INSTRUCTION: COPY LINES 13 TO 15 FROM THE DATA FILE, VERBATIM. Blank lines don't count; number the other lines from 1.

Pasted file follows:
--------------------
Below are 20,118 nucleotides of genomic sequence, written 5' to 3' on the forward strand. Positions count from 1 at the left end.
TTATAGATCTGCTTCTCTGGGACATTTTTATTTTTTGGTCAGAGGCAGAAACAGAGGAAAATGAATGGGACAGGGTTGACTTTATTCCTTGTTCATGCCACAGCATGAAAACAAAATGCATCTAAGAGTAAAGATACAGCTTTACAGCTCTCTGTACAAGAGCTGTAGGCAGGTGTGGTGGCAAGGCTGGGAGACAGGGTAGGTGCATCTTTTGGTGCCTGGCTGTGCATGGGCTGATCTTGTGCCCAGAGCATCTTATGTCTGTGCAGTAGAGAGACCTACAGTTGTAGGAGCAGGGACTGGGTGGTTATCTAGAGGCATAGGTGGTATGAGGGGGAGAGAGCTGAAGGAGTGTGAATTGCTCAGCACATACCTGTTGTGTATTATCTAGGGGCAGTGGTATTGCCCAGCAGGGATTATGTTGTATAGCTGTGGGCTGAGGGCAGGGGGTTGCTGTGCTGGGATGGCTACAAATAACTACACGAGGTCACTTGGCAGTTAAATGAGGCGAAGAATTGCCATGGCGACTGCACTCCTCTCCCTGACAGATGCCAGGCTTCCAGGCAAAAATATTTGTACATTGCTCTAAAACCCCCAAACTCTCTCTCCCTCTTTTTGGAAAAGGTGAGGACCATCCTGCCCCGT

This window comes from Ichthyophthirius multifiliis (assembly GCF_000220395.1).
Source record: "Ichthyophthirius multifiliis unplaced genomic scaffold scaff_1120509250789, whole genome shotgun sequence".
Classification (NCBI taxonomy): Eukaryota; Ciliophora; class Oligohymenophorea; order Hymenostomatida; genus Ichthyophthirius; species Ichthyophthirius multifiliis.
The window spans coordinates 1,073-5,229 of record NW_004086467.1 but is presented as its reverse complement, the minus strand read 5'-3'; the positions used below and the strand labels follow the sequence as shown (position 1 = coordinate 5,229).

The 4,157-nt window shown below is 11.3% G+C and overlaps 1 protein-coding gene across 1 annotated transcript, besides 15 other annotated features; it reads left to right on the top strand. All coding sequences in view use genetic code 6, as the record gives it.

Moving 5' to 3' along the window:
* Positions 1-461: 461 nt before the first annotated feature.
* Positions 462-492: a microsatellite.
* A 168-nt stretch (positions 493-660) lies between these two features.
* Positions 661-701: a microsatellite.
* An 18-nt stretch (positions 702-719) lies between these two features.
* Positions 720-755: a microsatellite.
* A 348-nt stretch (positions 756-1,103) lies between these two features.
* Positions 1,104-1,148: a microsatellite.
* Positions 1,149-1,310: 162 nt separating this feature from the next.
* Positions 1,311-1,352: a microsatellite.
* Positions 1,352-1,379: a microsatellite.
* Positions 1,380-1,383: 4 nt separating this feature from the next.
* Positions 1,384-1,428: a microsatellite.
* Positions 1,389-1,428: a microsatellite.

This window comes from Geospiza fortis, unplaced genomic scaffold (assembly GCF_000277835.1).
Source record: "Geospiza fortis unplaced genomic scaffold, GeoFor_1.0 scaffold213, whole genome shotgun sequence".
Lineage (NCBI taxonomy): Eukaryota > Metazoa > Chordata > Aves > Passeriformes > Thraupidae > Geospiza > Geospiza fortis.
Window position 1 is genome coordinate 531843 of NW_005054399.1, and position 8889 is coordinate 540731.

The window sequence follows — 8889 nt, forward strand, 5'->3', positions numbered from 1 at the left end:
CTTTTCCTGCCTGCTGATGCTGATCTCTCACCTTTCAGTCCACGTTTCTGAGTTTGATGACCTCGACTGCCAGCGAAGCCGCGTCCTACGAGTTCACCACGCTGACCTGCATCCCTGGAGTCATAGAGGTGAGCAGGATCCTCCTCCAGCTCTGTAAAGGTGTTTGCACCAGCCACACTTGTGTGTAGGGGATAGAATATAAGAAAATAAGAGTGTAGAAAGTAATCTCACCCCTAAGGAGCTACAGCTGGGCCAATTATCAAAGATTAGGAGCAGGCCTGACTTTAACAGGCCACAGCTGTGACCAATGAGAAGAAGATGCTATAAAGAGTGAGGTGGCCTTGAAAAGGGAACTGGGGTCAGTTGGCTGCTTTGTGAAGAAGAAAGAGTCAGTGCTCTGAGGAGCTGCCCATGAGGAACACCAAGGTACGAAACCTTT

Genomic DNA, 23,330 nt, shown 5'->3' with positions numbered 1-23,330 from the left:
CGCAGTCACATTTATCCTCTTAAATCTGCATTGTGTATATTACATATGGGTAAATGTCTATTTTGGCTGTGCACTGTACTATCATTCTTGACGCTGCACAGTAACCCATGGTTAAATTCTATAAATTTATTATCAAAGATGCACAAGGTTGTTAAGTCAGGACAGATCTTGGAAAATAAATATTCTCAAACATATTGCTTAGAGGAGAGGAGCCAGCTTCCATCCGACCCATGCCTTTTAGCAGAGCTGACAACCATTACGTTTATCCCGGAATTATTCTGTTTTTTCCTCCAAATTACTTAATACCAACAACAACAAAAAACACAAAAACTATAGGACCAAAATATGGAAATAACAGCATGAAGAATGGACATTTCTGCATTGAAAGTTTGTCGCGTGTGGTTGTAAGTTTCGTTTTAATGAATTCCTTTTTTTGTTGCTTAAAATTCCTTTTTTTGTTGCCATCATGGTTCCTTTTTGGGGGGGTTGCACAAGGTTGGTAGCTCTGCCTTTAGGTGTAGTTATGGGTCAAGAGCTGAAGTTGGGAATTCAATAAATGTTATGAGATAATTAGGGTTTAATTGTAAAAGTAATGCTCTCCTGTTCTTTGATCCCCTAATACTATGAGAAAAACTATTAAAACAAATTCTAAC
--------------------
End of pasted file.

* An 18-nt stretch (positions 702-719) lies between these two features.
* Positions 720-755: a microsatellite.
* A 348-nt stretch (positions 756-1,103) lies between these two features.